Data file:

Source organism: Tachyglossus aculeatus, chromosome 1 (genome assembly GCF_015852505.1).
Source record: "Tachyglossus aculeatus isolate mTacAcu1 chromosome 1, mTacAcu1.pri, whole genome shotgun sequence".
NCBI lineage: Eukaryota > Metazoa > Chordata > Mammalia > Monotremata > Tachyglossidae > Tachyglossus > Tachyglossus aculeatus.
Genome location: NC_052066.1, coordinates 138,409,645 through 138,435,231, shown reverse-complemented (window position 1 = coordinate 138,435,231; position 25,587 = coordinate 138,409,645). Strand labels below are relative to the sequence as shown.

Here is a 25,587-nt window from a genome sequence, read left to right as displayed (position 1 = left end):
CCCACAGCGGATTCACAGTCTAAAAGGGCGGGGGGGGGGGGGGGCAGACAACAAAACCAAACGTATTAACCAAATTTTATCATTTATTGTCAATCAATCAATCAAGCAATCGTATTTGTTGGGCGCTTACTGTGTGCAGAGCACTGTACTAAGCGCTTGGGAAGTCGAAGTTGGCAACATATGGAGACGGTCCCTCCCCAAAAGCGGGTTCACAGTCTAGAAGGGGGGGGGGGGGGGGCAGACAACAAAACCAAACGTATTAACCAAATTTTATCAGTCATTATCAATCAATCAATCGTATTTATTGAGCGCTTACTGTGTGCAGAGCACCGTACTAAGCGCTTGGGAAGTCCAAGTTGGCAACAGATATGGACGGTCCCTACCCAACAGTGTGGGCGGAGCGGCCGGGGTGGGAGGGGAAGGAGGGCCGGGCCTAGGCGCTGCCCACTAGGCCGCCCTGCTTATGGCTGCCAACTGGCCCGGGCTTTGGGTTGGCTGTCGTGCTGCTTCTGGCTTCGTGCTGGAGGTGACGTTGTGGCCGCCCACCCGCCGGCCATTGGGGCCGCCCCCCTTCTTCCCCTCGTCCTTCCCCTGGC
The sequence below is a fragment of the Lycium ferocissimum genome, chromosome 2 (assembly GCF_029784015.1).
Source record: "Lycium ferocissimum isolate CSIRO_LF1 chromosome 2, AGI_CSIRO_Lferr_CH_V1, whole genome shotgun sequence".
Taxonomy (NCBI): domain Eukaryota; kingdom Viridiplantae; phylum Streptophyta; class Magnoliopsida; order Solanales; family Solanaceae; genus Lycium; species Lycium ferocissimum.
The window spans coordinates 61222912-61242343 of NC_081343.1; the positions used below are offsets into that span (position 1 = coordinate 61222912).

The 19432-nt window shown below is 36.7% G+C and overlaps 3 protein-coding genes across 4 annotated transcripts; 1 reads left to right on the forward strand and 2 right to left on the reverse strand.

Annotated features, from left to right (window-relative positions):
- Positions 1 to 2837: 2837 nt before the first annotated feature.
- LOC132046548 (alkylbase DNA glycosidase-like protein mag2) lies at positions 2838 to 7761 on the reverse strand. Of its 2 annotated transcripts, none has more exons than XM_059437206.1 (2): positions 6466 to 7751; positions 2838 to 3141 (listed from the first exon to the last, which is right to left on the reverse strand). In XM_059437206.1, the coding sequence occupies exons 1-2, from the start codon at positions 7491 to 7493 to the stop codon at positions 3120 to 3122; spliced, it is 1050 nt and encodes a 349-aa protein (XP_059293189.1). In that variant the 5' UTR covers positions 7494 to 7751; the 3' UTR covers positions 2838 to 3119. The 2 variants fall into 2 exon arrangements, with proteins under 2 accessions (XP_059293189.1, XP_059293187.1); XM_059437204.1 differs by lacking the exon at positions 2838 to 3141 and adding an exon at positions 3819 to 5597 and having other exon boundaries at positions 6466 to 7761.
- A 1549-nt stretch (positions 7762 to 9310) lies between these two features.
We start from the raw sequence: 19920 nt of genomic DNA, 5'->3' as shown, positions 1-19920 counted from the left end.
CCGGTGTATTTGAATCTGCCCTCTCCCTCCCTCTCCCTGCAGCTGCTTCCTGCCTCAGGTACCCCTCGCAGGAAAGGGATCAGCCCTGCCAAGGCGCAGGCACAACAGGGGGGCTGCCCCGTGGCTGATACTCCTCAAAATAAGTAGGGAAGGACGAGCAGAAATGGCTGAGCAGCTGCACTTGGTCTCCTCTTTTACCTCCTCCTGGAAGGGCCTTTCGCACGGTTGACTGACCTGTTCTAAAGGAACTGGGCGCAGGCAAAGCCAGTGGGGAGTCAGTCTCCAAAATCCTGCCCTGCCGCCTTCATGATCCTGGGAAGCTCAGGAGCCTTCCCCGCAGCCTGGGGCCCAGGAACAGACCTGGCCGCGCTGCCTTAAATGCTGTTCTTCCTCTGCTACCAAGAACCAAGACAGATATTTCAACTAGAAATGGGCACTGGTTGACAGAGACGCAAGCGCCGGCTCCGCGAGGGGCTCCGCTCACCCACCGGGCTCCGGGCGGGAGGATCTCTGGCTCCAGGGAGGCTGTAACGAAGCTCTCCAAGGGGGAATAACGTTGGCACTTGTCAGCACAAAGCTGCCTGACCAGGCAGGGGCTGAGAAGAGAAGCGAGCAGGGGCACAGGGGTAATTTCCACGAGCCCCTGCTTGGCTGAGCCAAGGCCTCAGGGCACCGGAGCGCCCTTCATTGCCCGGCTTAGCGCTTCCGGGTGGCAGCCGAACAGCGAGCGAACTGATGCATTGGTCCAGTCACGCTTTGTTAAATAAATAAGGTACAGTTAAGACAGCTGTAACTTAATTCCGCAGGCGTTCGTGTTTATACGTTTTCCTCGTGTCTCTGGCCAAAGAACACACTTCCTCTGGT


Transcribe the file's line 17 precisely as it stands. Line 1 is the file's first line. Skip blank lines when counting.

CCGGTGTATTTGAATCTGCCCTCTCCCTCCCTCTCCCTGCAGCTGCTTCCTGCCTCAGGTACCCCTCGCAGGAAAGGGATCAGCCCTGCCAAGGCGCAGGCACAACAGGGGGGCTGCCCCGTGGCTGATACTCCTCAAAATAAGTAGGGAAGGACGAGCAGAAATGGCTGAGCAGCTGCACTTGGTCTCCTCTTTTACCTCCTCCTGGAAGGGCCTTTCGCACGGTTGACTGACCTGTTCTAAAGGAACTGGGCGCAGGCAAAGCCAGTGGGGAGTCAGTCTCCAAAATCCTGCCCTGCCGCCTTCATGATCCTGGGAAGCTCAGGAGCCTTCCCCGCAGCCTGGGGCCCAGGAACAGACCTGGCCGCGCTGCCTTAAATGCTGTTCTTCCTCTGCTACCAAGAACCAAGACAGATATTTCAACTAGAAATGGGCACTGGTTGACAGAGACGCAAGCGCCGGCTCCGCGAGGGGCTCCGCTCACCCACCGGGCTCCGGGCGGGAGGATCTCTGGCTCCAGGGAGGCTGTAACGAAGCTCTCCAAGGGGGAATAACGTTGGCACTTGTCAGCACAAAGCTGCCTGACCAGGCAGGGGCTGAGAAGAGAAGCGAGCAGGGGCACAGGGGTAATTTCCACGAGCCCCTGCTTGGCTGAGCCAAGGCCTCAGGGCACCGGAGCGCCCTTCATTGCCCGGCTTAGCGCTTCCGGGTGGCAGCCGAACAGCGAGCGAACTGATGCATTGGTCCAGTCACGCTTTGTTAAATAAATAAGGTACAGTTAAGACAGCTGTAACTTAATTCCGCAGGCGTTCGTGTTTATACGTTTTCCTCGTGTCTCTGGCCAAAGAACACACTTCCTCTGGT